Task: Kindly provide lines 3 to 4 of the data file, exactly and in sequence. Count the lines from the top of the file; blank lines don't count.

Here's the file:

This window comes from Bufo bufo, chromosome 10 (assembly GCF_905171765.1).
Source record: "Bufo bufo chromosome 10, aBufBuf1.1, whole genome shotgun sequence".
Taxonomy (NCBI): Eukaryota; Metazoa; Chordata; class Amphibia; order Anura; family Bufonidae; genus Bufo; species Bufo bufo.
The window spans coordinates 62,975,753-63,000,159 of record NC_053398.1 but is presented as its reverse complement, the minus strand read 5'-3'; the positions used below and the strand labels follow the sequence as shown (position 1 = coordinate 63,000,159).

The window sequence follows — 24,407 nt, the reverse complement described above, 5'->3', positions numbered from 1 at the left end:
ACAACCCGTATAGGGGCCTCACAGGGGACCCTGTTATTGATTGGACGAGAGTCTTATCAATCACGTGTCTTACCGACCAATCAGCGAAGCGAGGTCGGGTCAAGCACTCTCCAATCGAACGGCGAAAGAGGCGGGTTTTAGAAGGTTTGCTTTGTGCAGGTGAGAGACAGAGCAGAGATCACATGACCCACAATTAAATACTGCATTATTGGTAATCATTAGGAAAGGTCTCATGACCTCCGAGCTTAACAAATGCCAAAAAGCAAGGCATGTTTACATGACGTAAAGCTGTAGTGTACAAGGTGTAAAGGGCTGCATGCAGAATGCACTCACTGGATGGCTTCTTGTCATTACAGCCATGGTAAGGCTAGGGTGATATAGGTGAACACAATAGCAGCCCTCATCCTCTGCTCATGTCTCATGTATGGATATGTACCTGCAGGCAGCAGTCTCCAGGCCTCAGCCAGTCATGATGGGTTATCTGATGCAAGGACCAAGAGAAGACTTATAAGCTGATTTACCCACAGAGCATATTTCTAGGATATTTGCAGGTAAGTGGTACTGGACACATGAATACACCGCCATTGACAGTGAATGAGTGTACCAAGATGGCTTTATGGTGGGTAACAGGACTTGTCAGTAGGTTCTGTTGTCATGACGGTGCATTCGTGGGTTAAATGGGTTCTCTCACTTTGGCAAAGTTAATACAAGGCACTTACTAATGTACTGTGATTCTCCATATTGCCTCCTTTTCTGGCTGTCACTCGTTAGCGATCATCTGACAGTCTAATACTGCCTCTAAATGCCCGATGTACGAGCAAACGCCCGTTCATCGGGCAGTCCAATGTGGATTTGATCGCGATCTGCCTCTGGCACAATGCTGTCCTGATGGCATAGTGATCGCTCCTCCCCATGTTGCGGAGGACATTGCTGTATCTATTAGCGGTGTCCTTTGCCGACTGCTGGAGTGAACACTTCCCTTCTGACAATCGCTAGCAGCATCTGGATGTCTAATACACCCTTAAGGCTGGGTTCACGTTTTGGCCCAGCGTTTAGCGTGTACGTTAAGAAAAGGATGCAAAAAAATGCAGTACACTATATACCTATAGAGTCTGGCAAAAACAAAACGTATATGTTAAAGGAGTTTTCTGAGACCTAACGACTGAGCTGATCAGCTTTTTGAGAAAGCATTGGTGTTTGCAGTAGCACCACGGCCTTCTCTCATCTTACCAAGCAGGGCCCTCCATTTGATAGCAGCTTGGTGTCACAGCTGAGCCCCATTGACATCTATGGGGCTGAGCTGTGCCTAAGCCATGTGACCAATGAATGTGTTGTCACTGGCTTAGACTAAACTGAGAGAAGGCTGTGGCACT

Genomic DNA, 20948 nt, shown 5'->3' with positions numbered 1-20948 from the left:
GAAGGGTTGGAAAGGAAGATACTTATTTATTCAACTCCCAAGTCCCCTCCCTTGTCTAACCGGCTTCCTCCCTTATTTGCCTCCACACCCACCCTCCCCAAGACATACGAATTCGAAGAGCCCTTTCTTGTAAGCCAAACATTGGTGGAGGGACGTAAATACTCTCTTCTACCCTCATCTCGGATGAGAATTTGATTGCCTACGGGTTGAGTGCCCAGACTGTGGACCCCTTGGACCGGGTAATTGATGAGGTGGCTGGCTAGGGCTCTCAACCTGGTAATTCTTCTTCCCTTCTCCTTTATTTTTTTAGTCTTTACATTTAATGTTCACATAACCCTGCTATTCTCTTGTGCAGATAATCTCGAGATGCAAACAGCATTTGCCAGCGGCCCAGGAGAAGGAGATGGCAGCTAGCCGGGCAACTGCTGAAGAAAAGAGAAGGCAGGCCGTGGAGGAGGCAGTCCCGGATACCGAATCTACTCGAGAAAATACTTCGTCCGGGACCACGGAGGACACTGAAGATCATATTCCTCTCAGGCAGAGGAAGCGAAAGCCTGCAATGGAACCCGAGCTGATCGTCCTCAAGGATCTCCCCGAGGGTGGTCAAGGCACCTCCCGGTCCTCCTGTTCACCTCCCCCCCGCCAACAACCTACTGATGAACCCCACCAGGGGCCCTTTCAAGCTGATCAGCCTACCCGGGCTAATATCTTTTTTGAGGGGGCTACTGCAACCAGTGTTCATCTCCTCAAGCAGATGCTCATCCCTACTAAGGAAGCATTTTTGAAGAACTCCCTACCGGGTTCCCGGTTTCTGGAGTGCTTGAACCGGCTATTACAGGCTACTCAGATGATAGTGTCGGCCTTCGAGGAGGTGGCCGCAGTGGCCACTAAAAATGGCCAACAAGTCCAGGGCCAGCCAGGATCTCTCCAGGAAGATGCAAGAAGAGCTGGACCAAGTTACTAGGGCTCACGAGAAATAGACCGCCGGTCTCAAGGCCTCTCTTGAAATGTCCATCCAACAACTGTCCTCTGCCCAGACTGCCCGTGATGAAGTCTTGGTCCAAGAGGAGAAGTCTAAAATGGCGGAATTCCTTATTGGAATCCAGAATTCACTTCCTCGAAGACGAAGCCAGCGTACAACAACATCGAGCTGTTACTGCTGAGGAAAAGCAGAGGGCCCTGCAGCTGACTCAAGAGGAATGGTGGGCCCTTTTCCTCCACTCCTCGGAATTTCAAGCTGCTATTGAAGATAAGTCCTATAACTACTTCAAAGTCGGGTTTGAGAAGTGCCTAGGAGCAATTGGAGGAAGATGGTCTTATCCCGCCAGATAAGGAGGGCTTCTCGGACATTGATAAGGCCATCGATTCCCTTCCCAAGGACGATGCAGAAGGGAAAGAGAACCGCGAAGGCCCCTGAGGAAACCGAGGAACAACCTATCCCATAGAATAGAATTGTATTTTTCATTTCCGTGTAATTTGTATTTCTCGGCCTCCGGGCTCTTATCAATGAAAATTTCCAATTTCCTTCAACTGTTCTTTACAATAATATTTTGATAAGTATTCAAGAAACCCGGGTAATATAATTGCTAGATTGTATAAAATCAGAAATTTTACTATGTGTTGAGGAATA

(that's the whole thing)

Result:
Taxonomy (NCBI): Eukaryota; Metazoa; Chordata; class Amphibia; order Anura; family Bufonidae; genus Bufo; species Bufo bufo.
The window spans coordinates 62,975,753-63,000,159 of record NC_053398.1 but is presented as its reverse complement, the minus strand read 5'-3'; the positions used below and the strand labels follow the sequence as shown (position 1 = coordinate 63,000,159).